"I'd have to agree with Jason," the hunter's second companion said. Sergeant DeVan was wearing his formal uniform, just so no one missed the point that he was there as a representative of the law. "I've known a few murderers in my time, but for pure, calculated cruelty, you're in a class by yourself."

Lukas was looking at his brother with an expression of stunned horror on his face.

" it true?" he stammered. Anyone could see what he was thinking: Please, Zio, tell me it's all a lie, a trick of my mother's and the justice she'd bought. "Are you really my brother?"


"The proof's right here," Cord cut off the cult-leader, not wanting to let him speak and spin a glib-tongued web. Though to be fair, Zio didn't look too smooth and plausible at the moment. "Adoption records sent by letter transmission from Piata." Cord waved the packet of papers, then tossed it down the slope with a flick of his wrist.

Zio pounced on the papers before Lukas could get anywhere near them, then ripped them apart.

"There is no need to listen to your lies, or to give them any more time than they deserve."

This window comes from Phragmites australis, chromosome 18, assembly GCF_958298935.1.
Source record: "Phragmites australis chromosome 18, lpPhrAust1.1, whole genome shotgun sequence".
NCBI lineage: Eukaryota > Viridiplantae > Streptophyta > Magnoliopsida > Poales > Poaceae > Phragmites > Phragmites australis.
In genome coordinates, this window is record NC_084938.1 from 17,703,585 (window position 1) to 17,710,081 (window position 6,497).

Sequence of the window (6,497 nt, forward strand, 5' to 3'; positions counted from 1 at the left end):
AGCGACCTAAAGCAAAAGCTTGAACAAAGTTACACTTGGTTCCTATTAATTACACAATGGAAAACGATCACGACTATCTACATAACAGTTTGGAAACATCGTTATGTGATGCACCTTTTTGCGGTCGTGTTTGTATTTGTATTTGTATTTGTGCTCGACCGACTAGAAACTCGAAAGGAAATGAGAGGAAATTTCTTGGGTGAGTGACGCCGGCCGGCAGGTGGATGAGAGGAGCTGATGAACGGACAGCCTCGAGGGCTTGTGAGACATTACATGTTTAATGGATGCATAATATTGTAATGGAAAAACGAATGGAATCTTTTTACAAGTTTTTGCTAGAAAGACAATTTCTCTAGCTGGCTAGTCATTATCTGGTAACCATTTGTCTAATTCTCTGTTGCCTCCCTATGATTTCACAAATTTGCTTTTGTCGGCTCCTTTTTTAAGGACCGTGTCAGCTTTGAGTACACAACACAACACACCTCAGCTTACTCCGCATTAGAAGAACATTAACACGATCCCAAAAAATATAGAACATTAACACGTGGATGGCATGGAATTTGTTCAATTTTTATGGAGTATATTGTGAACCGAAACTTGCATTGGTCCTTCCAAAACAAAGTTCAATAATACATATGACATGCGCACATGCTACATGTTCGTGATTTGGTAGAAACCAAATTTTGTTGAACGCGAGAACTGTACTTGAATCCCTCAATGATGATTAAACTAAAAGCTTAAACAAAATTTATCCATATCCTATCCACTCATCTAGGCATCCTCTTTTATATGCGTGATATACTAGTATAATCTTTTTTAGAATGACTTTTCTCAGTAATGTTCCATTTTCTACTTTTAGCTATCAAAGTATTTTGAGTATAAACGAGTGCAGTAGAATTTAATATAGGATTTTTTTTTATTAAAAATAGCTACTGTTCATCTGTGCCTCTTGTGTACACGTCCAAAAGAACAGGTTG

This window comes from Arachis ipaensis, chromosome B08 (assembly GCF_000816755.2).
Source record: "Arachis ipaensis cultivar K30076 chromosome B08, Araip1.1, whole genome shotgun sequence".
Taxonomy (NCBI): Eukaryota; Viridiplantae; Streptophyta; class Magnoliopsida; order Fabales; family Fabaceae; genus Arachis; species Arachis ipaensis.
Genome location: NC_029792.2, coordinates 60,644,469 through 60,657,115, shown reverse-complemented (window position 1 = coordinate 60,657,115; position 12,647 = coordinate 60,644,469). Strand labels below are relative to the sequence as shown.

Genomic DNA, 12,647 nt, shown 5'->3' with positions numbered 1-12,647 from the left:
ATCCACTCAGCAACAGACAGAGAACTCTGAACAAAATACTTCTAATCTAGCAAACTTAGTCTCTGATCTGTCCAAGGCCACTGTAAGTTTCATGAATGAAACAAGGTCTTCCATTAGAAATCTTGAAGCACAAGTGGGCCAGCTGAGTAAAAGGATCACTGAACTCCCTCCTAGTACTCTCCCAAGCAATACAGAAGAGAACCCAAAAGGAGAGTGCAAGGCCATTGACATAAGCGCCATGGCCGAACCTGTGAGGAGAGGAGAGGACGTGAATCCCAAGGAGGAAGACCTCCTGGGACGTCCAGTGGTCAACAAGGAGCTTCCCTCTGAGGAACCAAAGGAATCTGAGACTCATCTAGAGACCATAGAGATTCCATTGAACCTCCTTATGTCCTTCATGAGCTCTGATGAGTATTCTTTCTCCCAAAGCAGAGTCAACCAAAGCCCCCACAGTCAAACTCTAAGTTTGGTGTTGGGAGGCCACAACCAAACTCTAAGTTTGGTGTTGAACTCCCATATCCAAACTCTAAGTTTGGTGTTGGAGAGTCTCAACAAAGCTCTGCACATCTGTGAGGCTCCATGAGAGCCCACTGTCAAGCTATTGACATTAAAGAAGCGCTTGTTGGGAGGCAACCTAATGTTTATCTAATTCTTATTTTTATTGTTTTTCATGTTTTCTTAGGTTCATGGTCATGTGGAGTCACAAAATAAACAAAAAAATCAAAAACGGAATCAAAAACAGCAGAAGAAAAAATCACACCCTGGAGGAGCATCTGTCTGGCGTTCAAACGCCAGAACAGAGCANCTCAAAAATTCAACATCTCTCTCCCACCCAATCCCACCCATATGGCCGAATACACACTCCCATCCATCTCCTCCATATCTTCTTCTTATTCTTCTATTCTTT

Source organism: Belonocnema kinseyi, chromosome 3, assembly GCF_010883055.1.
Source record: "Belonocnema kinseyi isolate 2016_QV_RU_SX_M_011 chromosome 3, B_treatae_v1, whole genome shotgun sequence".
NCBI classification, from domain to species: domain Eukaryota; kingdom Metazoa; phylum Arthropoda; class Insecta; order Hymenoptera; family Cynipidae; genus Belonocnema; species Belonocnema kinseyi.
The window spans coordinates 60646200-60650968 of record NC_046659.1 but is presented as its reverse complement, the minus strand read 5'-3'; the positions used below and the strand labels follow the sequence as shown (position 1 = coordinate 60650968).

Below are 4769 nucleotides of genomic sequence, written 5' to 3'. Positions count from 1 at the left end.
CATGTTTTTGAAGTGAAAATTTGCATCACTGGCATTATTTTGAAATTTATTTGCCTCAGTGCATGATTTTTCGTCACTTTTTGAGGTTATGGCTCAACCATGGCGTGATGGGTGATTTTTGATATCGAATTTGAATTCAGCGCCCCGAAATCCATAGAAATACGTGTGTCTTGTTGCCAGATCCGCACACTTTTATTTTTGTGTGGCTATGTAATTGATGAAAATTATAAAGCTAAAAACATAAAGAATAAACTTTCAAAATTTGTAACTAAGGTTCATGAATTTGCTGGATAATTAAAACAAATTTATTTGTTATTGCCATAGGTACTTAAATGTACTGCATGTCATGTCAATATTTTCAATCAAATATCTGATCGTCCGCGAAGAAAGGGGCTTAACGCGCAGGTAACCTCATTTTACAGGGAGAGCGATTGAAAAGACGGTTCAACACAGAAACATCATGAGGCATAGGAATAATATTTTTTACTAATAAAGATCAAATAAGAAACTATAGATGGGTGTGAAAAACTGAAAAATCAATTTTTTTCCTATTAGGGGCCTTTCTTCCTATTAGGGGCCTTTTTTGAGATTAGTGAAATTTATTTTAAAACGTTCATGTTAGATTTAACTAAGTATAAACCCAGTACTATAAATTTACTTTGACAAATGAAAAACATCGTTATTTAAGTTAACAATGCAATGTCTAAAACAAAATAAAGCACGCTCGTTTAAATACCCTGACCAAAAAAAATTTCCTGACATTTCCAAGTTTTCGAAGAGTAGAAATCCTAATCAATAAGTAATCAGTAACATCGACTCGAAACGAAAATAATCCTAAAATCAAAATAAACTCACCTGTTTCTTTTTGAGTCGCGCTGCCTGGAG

"Scared of the truth, Zio?" Cord taunted.

"It's true, isn't it?" Lukas whispered. "They're right. You do have Mother's eyes."

"Zio, please," Elaine said. "I never meant to hurt you. I just wanted you to have a life, a family, all the things I couldn't give you."

Maybe he finally realized that he couldn't lie to Lukas any more and so gave it up as pointless, or maybe he simply couldn't hold in the rage any more. For whatever reason, he turned on Elaine in a frenzy.

"You didn't even give me a name!" he roared. "I was nothing but a burden to you, so you threw me away as soon as you could just as if I were a bundle of rags or a broken jar! I was nothing to you, less than nothing, just an obstacle in your way! An accidental mishap from your pleasures! I should have been him," he screamed, pointing at Lukas, "showered with the benefits of your success, not scratching out a life on the streets and alleys along with the garbage and the beggars and the stray dogs!"